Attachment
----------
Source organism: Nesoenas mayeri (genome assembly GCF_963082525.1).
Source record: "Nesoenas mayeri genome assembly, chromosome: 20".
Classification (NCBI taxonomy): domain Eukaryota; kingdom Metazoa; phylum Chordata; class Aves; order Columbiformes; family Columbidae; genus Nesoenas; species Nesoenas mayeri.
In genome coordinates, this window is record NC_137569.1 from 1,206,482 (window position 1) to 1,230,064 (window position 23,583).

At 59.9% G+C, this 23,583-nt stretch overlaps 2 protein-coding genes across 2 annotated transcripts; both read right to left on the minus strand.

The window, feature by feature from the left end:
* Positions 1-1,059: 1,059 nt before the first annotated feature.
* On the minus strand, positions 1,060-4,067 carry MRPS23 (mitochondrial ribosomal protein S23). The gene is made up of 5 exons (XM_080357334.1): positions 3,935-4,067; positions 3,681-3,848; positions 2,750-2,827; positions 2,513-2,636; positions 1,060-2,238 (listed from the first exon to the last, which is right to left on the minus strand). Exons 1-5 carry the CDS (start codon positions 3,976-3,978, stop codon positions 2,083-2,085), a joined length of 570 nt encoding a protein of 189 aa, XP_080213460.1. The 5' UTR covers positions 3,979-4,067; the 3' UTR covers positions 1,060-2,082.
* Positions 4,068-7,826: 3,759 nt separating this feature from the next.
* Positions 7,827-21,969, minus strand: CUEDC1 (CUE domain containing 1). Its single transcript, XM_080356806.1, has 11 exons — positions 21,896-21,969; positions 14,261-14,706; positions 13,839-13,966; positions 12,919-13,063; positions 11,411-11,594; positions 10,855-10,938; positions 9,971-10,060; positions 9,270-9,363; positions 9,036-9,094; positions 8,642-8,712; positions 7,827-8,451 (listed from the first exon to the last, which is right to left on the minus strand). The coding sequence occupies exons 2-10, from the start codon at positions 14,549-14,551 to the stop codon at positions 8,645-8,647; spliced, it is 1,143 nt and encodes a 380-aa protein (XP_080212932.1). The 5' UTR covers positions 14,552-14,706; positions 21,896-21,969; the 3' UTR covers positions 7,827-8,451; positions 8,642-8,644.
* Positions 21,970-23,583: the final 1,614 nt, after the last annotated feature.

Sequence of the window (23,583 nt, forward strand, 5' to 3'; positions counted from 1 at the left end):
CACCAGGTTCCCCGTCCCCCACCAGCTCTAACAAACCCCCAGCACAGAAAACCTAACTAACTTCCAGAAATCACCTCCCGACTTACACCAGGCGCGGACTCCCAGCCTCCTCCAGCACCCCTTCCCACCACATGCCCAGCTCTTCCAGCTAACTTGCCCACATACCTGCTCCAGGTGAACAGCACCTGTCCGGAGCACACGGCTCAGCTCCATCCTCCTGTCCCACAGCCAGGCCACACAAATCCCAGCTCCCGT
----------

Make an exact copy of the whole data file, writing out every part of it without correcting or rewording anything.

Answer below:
Source organism: Nesoenas mayeri (genome assembly GCF_963082525.1).
Source record: "Nesoenas mayeri genome assembly, chromosome: 20".
Classification (NCBI taxonomy): domain Eukaryota; kingdom Metazoa; phylum Chordata; class Aves; order Columbiformes; family Columbidae; genus Nesoenas; species Nesoenas mayeri.
In genome coordinates, this window is record NC_137569.1 from 1,206,482 (window position 1) to 1,230,064 (window position 23,583).

At 59.9% G+C, this 23,583-nt stretch overlaps 2 protein-coding genes across 2 annotated transcripts; both read right to left on the minus strand.

The window, feature by feature from the left end:
* Positions 1-1,059: 1,059 nt before the first annotated feature.
* On the minus strand, positions 1,060-4,067 carry MRPS23 (mitochondrial ribosomal protein S23). The gene is made up of 5 exons (XM_080357334.1): positions 3,935-4,067; positions 3,681-3,848; positions 2,750-2,827; positions 2,513-2,636; positions 1,060-2,238 (listed from the first exon to the last, which is right to left on the minus strand). Exons 1-5 carry the CDS (start codon positions 3,976-3,978, stop codon positions 2,083-2,085), a joined length of 570 nt encoding a protein of 189 aa, XP_080213460.1. The 5' UTR covers positions 3,979-4,067; the 3' UTR covers positions 1,060-2,082.
* Positions 4,068-7,826: 3,759 nt separating this feature from the next.
* Positions 7,827-21,969, minus strand: CUEDC1 (CUE domain containing 1). Its single transcript, XM_080356806.1, has 11 exons — positions 21,896-21,969; positions 14,261-14,706; positions 13,839-13,966; positions 12,919-13,063; positions 11,411-11,594; positions 10,855-10,938; positions 9,971-10,060; positions 9,270-9,363; positions 9,036-9,094; positions 8,642-8,712; positions 7,827-8,451 (listed from the first exon to the last, which is right to left on the minus strand). The coding sequence occupies exons 2-10, from the start codon at positions 14,549-14,551 to the stop codon at positions 8,645-8,647; spliced, it is 1,143 nt and encodes a 380-aa protein (XP_080212932.1). The 5' UTR covers positions 14,552-14,706; positions 21,896-21,969; the 3' UTR covers positions 7,827-8,451; positions 8,642-8,644.
* Positions 21,970-23,583: the final 1,614 nt, after the last annotated feature.

Sequence of the window (23,583 nt, forward strand, 5' to 3'; positions counted from 1 at the left end):
CACCAGGTTCCCCGTCCCCCACCAGCTCTAACAAACCCCCAGCACAGAAAACCTAACTAACTTCCAGAAATCACCTCCCGACTTACACCAGGCGCGGACTCCCAGCCTCCTCCAGCACCCCTTCCCACCACATGCCCAGCTCTTCCAGCTAACTTGCCCACATACCTGCTCCAGGTGAACAGCACCTGTCCGGAGCACACGGCTCAGCTCCATCCTCCTGTCCCACAGCCAGGCCACACAAATCCCAGCTCCCGT